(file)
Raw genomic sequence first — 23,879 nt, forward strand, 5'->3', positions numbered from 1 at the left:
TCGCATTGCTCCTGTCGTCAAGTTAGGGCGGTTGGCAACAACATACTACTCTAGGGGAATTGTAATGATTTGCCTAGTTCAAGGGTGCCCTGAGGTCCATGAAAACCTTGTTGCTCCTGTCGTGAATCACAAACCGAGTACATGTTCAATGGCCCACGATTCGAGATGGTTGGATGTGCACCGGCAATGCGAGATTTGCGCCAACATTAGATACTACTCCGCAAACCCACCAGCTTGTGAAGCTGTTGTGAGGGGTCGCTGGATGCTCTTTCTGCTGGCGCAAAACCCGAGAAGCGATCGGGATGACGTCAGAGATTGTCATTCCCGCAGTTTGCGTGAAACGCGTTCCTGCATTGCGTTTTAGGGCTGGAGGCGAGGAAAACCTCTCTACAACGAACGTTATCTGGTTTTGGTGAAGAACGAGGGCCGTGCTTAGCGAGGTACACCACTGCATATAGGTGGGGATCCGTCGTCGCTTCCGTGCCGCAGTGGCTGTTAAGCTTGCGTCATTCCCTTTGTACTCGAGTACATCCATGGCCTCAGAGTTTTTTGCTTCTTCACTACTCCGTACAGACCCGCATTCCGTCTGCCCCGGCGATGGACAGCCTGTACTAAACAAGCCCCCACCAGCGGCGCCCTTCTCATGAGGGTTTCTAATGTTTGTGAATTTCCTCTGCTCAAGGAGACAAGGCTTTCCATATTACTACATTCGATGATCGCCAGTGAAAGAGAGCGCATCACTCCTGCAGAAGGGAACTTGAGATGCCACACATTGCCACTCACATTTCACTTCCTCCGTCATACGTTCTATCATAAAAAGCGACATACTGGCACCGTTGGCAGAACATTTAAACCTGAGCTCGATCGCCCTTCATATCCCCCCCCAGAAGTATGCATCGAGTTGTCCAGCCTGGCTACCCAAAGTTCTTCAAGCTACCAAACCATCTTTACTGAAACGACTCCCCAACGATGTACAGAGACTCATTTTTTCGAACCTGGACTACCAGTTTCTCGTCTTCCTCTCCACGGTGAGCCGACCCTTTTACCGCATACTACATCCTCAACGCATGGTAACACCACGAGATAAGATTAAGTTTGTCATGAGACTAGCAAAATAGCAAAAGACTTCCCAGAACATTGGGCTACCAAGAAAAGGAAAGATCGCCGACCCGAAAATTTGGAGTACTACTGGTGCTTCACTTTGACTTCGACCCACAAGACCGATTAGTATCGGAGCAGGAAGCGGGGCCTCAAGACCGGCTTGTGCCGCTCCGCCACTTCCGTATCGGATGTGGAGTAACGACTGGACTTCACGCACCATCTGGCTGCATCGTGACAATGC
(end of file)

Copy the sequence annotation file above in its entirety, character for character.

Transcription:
Raw genomic sequence first — 23,879 nt, forward strand, 5'->3', positions numbered from 1 at the left:
TCGCATTGCTCCTGTCGTCAAGTTAGGGCGGTTGGCAACAACATACTACTCTAGGGGAATTGTAATGATTTGCCTAGTTCAAGGGTGCCCTGAGGTCCATGAAAACCTTGTTGCTCCTGTCGTGAATCACAAACCGAGTACATGTTCAATGGCCCACGATTCGAGATGGTTGGATGTGCACCGGCAATGCGAGATTTGCGCCAACATTAGATACTACTCCGCAAACCCACCAGCTTGTGAAGCTGTTGTGAGGGGTCGCTGGATGCTCTTTCTGCTGGCGCAAAACCCGAGAAGCGATCGGGATGACGTCAGAGATTGTCATTCCCGCAGTTTGCGTGAAACGCGTTCCTGCATTGCGTTTTAGGGCTGGAGGCGAGGAAAACCTCTCTACAACGAACGTTATCTGGTTTTGGTGAAGAACGAGGGCCGTGCTTAGCGAGGTACACCACTGCATATAGGTGGGGATCCGTCGTCGCTTCCGTGCCGCAGTGGCTGTTAAGCTTGCGTCATTCCCTTTGTACTCGAGTACATCCATGGCCTCAGAGTTTTTTGCTTCTTCACTACTCCGTACAGACCCGCATTCCGTCTGCCCCGGCGATGGACAGCCTGTACTAAACAAGCCCCCACCAGCGGCGCCCTTCTCATGAGGGTTTCTAATGTTTGTGAATTTCCTCTGCTCAAGGAGACAAGGCTTTCCATATTACTACATTCGATGATCGCCAGTGAAAGAGAGCGCATCACTCCTGCAGAAGGGAACTTGAGATGCCACACATTGCCACTCACATTTCACTTCCTCCGTCATACGTTCTATCATAAAAAGCGACATACTGGCACCGTTGGCAGAACATTTAAACCTGAGCTCGATCGCCCTTCATATCCCCCCCCAGAAGTATGCATCGAGTTGTCCAGCCTGGCTACCCAAAGTTCTTCAAGCTACCAAACCATCTTTACTGAAACGACTCCCCAACGATGTACAGAGACTCATTTTTTCGAACCTGGACTACCAGTTTCTCGTCTTCCTCTCCACGGTGAGCCGACCCTTTTACCGCATACTACATCCTCAACGCATGGTAACACCACGAGATAAGATTAAGTTTGTCATGAGACTAGCAAAATAGCAAAAGACTTCCCAGAACATTGGGCTACCAAGAAAAGGAAAGATCGCCGACCCGAAAATTTGGAGTACTACTGGTGCTTCACTTTGACTTCGACCCACAAGACCGATTAGTATCGGAGCAGGAAGCGGGGCCTCAAGACCGGCTTGTGCCGCTCCGCCACTTCCGTATCGGATGTGGAGTAACGACTGGACTTCACGCACCATCTGGCTGCATCGTGACAATGC